Well. Someone called Nameseeker was asking, in the comments to my post about Minicon and the "Geek, Be Not Ashamed" panel, what I'd recommend to someone going through a bad high school experience. What would help with that situation? It's a good question. It's one I've been thinking about. And a week from tomorrow I'll be part of Career Day at a local high school, and so while I'm hoping that it's a good one, not the really toxic atmosphere some of them are, it's got me thinking about that. And sure, like the man says, escape is a prisoner's first duty -- but nobody screws up high school so badly that they're still a sophomore at 47. So there's escape, but there's also the consideration of how to do it so that you'll be functional later. How to get free of it without chewing your leg off, so to speak. Not always easy.
Compliments were a major weapon at my high school. The barbed compliment, the sarcastic compliment, the compliment that turns on someone else present, the compliment that's supposed to erase months or years of ill-treatment...and then the complimenter can turn to others and say, "I was just trying to be nice." There was one girl at my high school -- which was, in case you hadn't heard by now, a pretty nasty one, although there were several salvageable experiences from it -- who was clearly trying to be nice by her own standards. She wanted to be known as a nice person. She also wanted to be "popular," in the high school sense of being in an in-crowd. And it did not occur to this kid that people would set the value of her attempted niceness much higher if she didn't spend her time with some of the meanest people in the school. If the sort of people who would kick handicapped kids in their leg braces and make fun of the kids who could barely speak a sentence didn't get a free pass from her on their behavior.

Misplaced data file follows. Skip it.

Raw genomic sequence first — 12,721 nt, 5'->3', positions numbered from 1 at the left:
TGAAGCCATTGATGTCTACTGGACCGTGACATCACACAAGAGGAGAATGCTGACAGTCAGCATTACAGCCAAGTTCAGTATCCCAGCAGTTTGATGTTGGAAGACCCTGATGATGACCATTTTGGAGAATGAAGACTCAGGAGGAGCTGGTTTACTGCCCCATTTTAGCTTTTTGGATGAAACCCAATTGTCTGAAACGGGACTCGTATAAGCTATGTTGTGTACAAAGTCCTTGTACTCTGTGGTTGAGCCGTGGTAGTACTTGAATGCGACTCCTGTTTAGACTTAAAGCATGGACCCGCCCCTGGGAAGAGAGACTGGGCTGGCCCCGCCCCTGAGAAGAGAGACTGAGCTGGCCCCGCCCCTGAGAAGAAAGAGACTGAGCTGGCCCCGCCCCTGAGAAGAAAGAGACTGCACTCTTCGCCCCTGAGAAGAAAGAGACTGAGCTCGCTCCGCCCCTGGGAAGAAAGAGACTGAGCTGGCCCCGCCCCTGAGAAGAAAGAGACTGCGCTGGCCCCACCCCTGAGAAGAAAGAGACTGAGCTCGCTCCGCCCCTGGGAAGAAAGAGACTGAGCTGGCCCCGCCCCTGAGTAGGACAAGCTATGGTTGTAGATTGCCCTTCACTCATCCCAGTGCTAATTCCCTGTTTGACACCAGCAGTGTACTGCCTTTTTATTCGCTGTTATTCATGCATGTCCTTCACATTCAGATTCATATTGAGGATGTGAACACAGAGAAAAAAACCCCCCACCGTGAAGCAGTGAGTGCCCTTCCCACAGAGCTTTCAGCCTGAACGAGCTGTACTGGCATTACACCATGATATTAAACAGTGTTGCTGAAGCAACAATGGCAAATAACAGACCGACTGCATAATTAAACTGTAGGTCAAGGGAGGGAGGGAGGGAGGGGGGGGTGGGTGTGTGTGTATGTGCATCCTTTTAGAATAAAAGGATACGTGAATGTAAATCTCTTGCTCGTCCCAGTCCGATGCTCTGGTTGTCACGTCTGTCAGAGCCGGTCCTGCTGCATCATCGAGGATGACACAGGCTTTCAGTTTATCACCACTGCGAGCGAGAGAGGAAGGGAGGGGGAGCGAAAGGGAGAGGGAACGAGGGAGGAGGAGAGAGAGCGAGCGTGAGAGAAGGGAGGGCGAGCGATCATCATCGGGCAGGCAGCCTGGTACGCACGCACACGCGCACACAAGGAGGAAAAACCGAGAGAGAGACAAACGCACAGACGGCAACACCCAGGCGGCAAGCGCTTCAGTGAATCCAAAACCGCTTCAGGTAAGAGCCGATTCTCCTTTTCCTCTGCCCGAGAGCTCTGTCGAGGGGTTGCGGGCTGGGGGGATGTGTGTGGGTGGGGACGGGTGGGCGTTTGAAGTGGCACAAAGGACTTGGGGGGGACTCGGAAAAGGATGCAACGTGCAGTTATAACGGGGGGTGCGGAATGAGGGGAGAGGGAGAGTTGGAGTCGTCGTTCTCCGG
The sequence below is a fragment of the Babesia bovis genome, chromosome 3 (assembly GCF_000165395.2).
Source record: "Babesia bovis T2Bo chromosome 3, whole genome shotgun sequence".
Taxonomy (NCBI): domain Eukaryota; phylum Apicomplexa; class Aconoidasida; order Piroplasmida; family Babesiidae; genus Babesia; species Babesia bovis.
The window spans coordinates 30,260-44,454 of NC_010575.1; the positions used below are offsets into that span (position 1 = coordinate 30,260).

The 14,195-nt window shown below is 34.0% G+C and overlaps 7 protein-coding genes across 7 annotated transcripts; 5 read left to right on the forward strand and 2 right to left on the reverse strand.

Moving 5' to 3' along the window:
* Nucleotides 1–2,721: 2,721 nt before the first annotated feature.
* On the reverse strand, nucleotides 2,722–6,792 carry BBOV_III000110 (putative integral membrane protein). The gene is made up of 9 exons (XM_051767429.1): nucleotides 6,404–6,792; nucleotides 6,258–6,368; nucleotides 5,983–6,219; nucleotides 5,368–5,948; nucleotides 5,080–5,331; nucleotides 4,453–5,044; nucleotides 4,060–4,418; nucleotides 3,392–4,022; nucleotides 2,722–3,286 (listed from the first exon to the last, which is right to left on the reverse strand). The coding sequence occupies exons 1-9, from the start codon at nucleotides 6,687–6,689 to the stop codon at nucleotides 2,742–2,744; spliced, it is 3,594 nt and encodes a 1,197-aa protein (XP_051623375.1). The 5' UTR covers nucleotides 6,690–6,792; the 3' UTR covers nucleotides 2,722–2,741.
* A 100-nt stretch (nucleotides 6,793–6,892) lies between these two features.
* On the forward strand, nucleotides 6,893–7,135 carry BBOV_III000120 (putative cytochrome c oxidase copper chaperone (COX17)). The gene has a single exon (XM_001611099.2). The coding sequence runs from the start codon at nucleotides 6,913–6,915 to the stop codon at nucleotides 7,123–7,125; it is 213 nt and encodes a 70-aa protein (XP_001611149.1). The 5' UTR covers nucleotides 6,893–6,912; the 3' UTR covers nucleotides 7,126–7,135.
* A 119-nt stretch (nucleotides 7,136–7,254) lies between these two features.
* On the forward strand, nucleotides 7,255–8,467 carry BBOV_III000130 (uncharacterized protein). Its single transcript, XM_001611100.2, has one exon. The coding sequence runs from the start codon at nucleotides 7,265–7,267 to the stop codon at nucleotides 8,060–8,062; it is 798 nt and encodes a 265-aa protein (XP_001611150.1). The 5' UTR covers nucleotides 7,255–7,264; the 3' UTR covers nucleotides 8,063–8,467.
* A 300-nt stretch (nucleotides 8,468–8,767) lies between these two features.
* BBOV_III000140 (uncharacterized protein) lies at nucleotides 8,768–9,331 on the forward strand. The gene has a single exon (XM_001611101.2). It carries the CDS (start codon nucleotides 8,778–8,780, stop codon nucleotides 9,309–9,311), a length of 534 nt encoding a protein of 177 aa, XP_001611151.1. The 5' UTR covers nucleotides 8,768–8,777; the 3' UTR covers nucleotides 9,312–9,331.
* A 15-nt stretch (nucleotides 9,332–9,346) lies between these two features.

So I guess my first piece of advice for people trying to endure a toxic high school is to recognize that other people are having to live with the toxicity as well, and to be as kind as you can manage. Other people may not notice it. But it'll be something you know about yourself. You don't have to be indefinitely kind to people who are mean to you, but it might be useful to give people more than one chance; if they're used to hearing, "Is that a good book?" with derisive snickers behind it, they may not be prepared to take it as a serious and congenial discussion question the first time around.
(This is not the same thing as being as nice as you can manage. Nice is a club you can give other people to beat you with. Nice conforms to local standards, particularly for girls. "Nice" may prevent you from taking a good swing at the guy who kicked the girl in her leg braces. "Kind," on the other hand, may well tell you to go for it; sticking up for others can be very kind and well-remembered years later.)
This was meant to be a longer post, but with work on fiction and the ever-popular vertigo troubles, it's taken me this long just to get a start on it. So I'll try to do more later on the same theme, because I think it's unfortunately important.